Variation in American Sign Language
Turning to sign languages, since William C. Stokoe’s pioneering work in the 1960s, linguists have recognized that natural sign languages are autonomous linguistic systems, structurally independent of the spoken languages with which they may coexist in any given community. This recognition has brought about extensive research into different aspects of ASL structure and resulted in the recognition that, because natural sign languages are full-fledged autonomous linguistic systems shared by communities of users, the sociolinguistics of sign languages can be described in ways that parallel the description of spoken languages. It follows that sign languages must exhibit sociolinguistic variation similar to that seen in spoken languages.
Indeed, there have been some investigations of sociolinguistic variation in ASL, but these have generally focused on only small numbers of signers, have used a wide variety of methods to collect data, and have looked at a disparate collection of linguistic features. Patrick and Metzger (1996), for example, reviewed 50 sociolinguistic studies of sign languages conducted between 1971 and 1994. They found that more than half of the studies involved 10 or fewer signers and that one-third included only one or two signers. Only nine studies involved 50 or more signers, and a number of these drew on the same data set. Patrick and Metzger found that although the number of sociolinguistic studies increased during the period they surveyed, the proportion of quantitative studies declined from approximately half during the period from 1972 to 1982 to between one third and one quarter during the period from 1983 to 1993. The percentage of studies involving large samples (50+ signers) also declined from 33 percent during the first period to a mere 6 percent during the latter period. The result is that we do not yet have a complete picture of what kinds of units may be variable in ASL and of what kinds of internal and external constraints might be operating on these variable units. However, as Padden and Humphries (1988) observed, Deaf people in the United States are aware of variation in ASL even though no one has fully described it from a linguistic perspective.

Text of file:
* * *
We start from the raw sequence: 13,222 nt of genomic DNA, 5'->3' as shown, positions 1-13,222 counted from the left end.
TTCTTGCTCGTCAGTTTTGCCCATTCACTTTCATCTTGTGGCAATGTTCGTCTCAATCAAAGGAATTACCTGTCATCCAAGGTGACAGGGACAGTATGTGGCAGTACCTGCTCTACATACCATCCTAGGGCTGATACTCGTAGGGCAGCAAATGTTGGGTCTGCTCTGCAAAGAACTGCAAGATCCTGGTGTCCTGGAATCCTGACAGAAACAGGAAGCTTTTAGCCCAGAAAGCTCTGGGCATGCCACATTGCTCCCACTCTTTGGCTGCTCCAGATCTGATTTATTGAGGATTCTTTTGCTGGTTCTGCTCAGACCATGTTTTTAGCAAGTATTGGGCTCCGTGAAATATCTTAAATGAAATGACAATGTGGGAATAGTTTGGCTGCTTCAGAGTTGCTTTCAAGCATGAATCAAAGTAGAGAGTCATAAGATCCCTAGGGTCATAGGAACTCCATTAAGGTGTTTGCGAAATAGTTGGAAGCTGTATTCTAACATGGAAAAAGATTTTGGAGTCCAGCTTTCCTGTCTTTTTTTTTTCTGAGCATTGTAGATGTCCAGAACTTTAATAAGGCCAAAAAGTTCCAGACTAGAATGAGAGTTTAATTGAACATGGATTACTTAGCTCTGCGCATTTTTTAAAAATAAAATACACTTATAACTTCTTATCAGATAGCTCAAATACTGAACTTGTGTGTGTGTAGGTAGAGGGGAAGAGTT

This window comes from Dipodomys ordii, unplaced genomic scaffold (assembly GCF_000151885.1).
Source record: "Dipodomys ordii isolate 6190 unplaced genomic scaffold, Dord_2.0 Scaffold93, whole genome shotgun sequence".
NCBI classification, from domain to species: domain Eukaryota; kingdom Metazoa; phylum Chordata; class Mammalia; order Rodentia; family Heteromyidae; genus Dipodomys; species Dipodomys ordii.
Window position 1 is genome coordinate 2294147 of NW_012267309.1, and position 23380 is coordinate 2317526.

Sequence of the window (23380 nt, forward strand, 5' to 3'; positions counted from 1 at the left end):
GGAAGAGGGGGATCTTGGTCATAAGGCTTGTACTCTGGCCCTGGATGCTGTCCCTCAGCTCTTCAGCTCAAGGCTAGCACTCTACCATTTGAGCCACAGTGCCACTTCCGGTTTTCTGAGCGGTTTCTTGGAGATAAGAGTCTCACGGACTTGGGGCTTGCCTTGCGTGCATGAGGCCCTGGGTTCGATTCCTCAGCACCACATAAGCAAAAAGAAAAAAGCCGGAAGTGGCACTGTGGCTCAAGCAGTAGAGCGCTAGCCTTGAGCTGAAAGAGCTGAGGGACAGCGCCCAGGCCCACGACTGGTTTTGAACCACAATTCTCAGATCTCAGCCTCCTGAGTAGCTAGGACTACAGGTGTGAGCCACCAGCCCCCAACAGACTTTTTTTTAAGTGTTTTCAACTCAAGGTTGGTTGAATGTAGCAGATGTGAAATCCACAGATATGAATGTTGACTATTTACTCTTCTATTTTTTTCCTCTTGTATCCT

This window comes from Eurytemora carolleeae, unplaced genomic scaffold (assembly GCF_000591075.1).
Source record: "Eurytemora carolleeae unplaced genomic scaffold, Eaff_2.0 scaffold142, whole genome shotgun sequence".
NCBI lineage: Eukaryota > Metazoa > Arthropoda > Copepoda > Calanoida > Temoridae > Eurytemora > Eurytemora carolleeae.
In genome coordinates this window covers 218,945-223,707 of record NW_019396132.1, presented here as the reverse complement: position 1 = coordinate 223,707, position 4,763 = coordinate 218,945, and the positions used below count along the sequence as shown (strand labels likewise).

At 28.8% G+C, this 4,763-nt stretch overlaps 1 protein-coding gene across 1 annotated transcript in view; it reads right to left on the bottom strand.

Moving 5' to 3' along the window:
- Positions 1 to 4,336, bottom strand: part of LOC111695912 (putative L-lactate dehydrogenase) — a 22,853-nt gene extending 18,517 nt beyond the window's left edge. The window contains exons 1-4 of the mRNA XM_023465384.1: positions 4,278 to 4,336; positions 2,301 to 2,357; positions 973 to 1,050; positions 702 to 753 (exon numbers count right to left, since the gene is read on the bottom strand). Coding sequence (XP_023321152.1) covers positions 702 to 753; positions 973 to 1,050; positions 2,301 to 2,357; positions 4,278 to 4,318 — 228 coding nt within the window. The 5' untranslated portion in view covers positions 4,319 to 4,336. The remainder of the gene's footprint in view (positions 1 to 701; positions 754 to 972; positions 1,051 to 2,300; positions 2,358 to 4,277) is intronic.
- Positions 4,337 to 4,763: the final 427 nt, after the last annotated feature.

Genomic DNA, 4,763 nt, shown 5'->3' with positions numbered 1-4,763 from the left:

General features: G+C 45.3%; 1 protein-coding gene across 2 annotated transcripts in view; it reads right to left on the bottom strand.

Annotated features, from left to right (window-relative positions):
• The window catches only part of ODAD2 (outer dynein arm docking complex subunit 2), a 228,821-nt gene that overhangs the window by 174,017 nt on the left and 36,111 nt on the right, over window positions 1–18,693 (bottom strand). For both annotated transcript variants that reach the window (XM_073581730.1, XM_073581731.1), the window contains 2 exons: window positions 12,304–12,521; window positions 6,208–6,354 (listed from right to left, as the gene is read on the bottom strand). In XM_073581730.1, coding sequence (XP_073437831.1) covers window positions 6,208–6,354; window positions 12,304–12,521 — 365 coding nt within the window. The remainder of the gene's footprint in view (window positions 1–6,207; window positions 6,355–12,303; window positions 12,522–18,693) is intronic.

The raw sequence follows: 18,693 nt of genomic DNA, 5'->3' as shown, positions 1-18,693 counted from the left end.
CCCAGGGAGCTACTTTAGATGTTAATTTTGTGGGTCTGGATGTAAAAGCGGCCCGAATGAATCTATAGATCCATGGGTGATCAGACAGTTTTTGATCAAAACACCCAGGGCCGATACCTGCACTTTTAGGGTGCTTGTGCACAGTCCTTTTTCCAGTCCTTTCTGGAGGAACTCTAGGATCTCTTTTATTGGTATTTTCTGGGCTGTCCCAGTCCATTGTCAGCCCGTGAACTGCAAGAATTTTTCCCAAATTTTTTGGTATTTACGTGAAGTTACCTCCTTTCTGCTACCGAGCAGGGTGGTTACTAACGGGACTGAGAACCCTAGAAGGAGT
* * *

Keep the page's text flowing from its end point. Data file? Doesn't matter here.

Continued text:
Padden and Humphries describe “a particular group of deaf people who share a language—American Sign Language (ASL)—and a culture. The members of this group reside in the United States and Canada, have inherited their sign language, use it as a primary means of communication among themselves, and hold a set of beliefs about themselves and their connection to the larger society.” They continue, “this . . . is not simply a camaraderie with others who have a similar physical condition, but is, like many other cultures in the traditional sense of the term, historically created and actively transmitted across generations” (1988, 2). Certainly, then, there is an ever-growing awareness among its users of the existence and use of a language that is independent and different from the majority language, English. ASL users are also aware of sociolinguistic variation in ASL. However, many aspects of that variation have yet to be explored. In terms of linguistic structure, most of the studies to date focus on lexical variation, with some studies of phonological variation, and very few of morphological or syntactic variation. In terms of social factors, the major focus has been on regional variation, with some attention paid to ethnicity, age, gender, and factors that may play a particular role in the deaf community, such as audiological status of parents, age at which ASL was acquired, and educational background (e.g., residential schooling as opposed to mainstreaming).